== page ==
“We are talking about our country’s competitiveness and leadership on the world stage, the safety and wellbeing of our families and communities, and the future for our children.


“The Energy and Water bill we are marking up today deals with everything from absolute essentials like getting communities and farmers water to managing serious threats like the climate crisis and nuclear arms.


“The investments in this bill help keep our country competitive by investing in our nation’s ports, harbors, and waterways. And help secure our energy grid, so we can reduce our dependence on foreign countries, lower energy prices, and lead the world in clean energy technology.


“The bill includes funding to manage water resources essential for irrigating crops, transporting goods, supporting keystone species like salmon, and keeping the lights on in cities and towns that rely on hydroelectric power.


“It advances our efforts to respond to the climate crisis—which threatens our families, our economy, and our national security—with funding to mitigate droughts, and strengthen levees, seawalls, and more.


“I’m glad this bill also provides new resources to support our nuclear nonproliferation efforts and environmental clean-up programs—which is absolutely vital for the Hanford site in Washington state.


“And this bill makes crucial investments in our national labs, keeping our nation on the cutting edge of research and development, including at Pacific Northwest National Lab in my home state of Washington.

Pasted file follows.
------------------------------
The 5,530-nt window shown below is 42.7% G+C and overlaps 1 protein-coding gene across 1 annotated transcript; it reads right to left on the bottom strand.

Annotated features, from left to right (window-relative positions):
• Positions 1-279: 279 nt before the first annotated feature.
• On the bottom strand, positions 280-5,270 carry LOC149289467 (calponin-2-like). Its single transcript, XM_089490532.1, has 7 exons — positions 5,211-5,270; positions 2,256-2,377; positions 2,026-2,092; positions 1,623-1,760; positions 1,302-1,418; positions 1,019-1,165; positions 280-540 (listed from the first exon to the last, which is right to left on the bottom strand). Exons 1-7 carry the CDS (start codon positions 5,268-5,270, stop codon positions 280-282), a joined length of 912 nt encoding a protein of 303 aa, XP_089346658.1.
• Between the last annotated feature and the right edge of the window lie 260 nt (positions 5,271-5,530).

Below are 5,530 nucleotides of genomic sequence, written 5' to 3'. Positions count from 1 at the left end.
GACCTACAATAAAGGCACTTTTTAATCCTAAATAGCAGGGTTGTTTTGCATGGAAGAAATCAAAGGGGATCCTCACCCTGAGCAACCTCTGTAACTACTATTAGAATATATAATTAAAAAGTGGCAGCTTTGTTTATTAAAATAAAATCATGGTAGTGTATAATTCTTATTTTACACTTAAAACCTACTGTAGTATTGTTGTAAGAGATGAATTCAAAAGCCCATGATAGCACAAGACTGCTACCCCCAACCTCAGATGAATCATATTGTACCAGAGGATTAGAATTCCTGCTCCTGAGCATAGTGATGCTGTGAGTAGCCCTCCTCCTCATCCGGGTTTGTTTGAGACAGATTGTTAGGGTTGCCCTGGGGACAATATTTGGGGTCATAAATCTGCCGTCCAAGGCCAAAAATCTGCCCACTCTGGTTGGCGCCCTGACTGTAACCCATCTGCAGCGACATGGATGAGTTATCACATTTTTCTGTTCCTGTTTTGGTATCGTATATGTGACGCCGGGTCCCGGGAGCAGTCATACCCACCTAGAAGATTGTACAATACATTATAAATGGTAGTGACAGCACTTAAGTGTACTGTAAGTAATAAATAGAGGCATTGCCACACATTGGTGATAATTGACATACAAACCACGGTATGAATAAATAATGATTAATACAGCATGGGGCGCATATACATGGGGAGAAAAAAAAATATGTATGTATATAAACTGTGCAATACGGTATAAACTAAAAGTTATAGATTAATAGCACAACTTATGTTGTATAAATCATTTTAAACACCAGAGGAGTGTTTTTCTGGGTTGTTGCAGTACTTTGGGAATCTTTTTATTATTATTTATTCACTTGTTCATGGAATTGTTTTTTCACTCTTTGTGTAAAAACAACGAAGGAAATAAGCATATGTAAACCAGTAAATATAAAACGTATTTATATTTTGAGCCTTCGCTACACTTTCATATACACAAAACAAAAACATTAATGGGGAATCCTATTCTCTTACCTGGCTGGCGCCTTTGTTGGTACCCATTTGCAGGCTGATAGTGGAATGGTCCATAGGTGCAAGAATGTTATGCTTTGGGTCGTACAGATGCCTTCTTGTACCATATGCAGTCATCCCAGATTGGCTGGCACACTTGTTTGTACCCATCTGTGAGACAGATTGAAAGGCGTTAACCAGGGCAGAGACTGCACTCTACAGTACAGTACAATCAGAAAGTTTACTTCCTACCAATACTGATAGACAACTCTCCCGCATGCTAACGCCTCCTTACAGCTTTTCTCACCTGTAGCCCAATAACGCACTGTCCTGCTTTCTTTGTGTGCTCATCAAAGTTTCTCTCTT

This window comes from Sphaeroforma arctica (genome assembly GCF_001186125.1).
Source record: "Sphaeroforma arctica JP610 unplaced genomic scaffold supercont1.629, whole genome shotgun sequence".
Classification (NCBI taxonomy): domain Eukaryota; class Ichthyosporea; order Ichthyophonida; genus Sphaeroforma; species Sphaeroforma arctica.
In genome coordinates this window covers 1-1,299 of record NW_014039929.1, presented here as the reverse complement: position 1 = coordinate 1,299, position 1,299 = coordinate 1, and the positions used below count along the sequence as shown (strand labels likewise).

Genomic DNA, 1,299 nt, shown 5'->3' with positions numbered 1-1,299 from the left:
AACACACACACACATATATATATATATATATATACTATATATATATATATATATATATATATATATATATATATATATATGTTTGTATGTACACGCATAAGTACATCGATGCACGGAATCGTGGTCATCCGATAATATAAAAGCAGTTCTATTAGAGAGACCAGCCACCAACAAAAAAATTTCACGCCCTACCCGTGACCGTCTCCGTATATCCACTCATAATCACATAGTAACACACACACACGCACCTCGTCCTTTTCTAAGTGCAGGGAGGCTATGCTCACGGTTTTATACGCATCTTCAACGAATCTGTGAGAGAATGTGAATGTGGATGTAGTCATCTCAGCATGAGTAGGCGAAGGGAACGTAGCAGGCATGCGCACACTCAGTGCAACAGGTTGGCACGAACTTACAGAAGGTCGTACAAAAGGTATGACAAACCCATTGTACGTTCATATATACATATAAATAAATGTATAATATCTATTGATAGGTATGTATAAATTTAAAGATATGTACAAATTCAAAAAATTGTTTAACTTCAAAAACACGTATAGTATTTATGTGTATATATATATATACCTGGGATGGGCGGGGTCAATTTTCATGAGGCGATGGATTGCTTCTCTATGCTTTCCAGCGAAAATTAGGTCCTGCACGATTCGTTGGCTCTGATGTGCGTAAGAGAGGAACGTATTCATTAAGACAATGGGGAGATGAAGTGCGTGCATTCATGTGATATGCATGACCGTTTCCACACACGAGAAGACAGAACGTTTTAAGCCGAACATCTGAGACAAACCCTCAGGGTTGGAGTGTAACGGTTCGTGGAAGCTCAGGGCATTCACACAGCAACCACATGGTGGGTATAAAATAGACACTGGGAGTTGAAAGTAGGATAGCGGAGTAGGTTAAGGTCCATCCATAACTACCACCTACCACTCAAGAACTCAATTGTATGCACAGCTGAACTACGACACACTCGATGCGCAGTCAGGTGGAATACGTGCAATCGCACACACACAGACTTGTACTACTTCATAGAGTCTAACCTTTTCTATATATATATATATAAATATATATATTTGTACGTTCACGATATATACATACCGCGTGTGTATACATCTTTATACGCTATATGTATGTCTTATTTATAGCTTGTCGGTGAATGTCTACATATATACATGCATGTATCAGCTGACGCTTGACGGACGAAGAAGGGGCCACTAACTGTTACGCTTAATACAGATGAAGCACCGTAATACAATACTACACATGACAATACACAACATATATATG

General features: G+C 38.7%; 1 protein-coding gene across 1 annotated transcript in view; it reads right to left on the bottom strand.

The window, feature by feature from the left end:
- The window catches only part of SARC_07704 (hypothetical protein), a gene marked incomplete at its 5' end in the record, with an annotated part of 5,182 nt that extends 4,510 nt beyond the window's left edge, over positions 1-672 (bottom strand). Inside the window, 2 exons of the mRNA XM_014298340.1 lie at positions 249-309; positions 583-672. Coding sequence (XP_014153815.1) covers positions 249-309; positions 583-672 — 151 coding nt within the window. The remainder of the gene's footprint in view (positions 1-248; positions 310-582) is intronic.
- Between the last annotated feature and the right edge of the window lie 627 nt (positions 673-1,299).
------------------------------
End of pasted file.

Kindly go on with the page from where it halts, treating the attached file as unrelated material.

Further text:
“Today, we are also voting on the State, Foreign Operations, and Related Programs bill which makes critical investments to keep our country safe, support our allies, and bolster our global leadership.


“As everyone here knows, our nation’s strength isn’t just measured by our military—it is also measured by our diplomacy, the strength of the coalitions we lead, our competitiveness, and the value our contributions make to international security and prosperity.


“Our adversaries and competitors are eager to fill any void we leave. Which is why the investments in this bill are so important.


“This bill includes funding to strengthen U.S. competitiveness and economic diplomacy, promote democratic values, advance food security, health security, and provide much-needed humanitarian aid, enhance sustainable development, stand by our partners and allies, and strengthen the diplomatic and development workforce.


“It also includes investments to help us work with global partners to stop the flow of deadly fentanyl into our country.


“Crucially, this bill increases our investments in the Indo-Pacific, strengthens U.S. diplomatic engagement in places where the Chinese government is gaining influence, and provides new funding to invest in strategic infrastructure and secure critical supply chains to strengthen economic growth for the U.S. and our partners.


“In short, this bill ensures we maintain a really strong agenda abroad, at a really critical moment.


“And finally, today we will also be voting on the Transportation, Housing and Urban Development, and Related Agencies bill.